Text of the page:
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Team of Healthcare Providers, Architects and Engineers Return from Hinche, Begin Design for St. Therese Hospital Upgrade. April 29, 2011


Hope for improved medical care in Haiti took another step toward reality in early April, when a group of medical planners, architects and engineers visited St. Therese Hospital in Hinche, Haiti, where the mission to build a new emergency department (ED), intensive care unit (ICU) and post anesthesia care unit (PACU) has begun. Steven Steinberg, principal in the health care division of San Francisco Bay Area architects RATCLIFF, saw the existing conditions and appraised the challenges of bringing western-standard health care design and construction into the impoverished country.


“Our three biggest challenges will be providing clean water, providing power and providing medical gases there at the hospital,” Steinberg said. The building’s infrastructure is crumbling and technology is far behind that considered standard in developed nations. Patients are admitted to shared, open air wards.  There are no private rooms save for a few isolation rooms for Tuberculosis (TB) patients. There are no CAT scans, no EKGs, no ventilators. The current ER is literally a room that is too small and ill equipped to care for patients in an efficient manner.1

 

Of great concern is the high incidence of Tuberculosis and HIV, as well as recent outbreaks of cholera in Hinche and the surrounding countryside. The design team is considering building with natural ventilation as an effective means of reducing the spread of infections.

“In Europe, many hospitals rely on natural ventilation and have lower infection rates than their U.S. counterparts, where we typically are prevented from incorporating natural ventilation by governing codes,” said Steinberg. He cites examples where fresh air has successfully combated TB and influenza infection. “Open-air tented hospitals were erected in four days to treat the pandemic influenza in the early 20th Century. Many sanatoria were literally open-air in design, mortality rates were extremely low compared to closed-loop hospitals of the day, and deep breathing of cool air and sleeping in the open were extremely effective in combating TB and influenza infection,” he said.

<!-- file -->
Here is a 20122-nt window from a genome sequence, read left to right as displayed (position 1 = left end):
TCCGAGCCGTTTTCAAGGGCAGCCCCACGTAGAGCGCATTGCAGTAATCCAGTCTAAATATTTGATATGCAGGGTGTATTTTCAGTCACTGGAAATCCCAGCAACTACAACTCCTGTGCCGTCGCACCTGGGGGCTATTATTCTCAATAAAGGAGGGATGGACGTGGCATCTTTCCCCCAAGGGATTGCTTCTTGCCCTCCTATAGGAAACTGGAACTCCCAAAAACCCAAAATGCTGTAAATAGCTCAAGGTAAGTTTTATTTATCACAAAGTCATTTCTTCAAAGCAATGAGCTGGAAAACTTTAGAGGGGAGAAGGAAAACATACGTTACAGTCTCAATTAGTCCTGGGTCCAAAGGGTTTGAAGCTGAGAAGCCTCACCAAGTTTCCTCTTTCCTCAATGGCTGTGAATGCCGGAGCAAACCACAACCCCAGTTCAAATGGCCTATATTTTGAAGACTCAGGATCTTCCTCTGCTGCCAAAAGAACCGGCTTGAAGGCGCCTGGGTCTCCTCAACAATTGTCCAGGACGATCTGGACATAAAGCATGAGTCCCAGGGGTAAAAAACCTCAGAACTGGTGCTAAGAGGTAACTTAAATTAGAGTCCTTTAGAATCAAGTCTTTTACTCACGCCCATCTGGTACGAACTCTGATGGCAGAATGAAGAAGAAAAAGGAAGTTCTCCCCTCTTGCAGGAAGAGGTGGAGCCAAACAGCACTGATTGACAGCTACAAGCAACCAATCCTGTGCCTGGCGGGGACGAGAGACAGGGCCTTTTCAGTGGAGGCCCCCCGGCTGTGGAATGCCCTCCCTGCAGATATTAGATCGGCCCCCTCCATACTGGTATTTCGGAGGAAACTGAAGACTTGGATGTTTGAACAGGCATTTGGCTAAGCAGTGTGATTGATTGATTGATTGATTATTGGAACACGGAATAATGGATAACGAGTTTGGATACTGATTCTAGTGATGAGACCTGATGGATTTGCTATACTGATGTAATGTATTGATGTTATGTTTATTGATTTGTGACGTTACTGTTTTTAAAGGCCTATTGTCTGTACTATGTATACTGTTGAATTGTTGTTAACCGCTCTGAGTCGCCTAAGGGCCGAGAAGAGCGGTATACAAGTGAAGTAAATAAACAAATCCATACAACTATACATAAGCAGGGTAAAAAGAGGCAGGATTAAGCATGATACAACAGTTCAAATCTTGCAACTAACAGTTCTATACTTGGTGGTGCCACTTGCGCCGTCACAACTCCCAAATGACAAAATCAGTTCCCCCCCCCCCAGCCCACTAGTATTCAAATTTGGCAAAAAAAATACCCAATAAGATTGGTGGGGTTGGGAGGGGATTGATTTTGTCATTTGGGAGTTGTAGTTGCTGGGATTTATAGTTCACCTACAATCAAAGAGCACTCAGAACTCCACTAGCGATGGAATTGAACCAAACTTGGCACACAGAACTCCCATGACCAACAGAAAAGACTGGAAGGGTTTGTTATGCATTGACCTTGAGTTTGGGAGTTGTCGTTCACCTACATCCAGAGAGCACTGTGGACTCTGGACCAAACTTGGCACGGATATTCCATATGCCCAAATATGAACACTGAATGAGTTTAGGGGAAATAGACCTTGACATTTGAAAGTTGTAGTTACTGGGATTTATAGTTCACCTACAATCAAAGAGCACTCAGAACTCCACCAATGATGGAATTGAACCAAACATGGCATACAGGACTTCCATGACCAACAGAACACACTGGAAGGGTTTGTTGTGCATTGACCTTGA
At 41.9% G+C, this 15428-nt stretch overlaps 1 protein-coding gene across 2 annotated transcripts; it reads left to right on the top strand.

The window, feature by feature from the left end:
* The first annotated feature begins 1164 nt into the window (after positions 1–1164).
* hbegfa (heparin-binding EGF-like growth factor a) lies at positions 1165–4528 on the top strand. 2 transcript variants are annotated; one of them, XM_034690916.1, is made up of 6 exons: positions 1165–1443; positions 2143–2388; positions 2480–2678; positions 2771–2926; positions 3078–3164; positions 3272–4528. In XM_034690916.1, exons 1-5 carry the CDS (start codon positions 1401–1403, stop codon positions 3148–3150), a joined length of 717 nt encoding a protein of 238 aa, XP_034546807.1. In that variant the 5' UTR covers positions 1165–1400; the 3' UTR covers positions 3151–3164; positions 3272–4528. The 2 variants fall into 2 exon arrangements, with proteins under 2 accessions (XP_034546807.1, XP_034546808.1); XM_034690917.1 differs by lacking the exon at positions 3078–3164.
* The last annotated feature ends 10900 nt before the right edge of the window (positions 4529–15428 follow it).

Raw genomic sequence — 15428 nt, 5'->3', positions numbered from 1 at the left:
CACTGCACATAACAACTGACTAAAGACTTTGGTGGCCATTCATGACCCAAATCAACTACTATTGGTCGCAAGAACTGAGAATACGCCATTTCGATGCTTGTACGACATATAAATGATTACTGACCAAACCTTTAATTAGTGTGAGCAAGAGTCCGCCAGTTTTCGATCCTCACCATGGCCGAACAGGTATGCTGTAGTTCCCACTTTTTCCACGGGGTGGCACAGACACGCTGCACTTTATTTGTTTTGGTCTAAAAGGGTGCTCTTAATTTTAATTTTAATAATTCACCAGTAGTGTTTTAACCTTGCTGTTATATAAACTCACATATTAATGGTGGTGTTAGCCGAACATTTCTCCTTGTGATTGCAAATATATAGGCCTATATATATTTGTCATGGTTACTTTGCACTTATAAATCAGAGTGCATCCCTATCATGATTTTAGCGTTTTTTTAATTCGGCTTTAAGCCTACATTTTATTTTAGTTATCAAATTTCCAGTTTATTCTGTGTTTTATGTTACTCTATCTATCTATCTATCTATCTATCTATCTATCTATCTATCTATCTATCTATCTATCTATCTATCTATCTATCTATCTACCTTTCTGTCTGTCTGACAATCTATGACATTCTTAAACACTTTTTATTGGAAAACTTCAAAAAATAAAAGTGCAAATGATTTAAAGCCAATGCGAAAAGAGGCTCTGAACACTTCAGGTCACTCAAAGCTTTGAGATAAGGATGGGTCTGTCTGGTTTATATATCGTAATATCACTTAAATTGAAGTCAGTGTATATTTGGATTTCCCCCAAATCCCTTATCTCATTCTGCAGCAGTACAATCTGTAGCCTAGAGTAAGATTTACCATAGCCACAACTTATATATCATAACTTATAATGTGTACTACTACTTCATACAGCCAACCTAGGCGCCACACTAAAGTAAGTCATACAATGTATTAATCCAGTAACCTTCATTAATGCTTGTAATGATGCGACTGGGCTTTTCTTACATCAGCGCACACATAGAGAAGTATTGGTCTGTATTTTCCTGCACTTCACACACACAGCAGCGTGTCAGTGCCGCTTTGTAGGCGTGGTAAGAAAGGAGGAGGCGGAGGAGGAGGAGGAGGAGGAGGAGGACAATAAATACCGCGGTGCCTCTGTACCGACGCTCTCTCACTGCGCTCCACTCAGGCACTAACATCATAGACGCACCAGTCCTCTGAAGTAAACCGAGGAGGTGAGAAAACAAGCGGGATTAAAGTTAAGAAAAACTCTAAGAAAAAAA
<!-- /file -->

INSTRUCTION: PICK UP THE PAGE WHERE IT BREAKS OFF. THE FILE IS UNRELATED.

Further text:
Incorporating daylight and fresh air into the proposed new facility at St. Therese will also be an obvious means of building in harmony with the natural environment and a prudent use of available resources, methods and technology in an area that is literally “off the grid.”


St. Therese is the main hospital for Hinche and much of the surrounding area, serving an estimated 220,000 people. It was built in the 1930s by the U.S. Marines and is run by the Haitian Ministry of Health, assisted by Partners in Health and Project MediShare, based in the nearby village of Thomonde. St. Therese provides a variety of services including surgeries, deliveries, dental, HIV and TB care. Last year it served as a trauma center when an outbreak of cholera hit the country. Beds were set up under tents in the courtyard adjacent to the operating room. That same courtyard will become the building site for the hospital addition, anticipated to break ground in late 2011.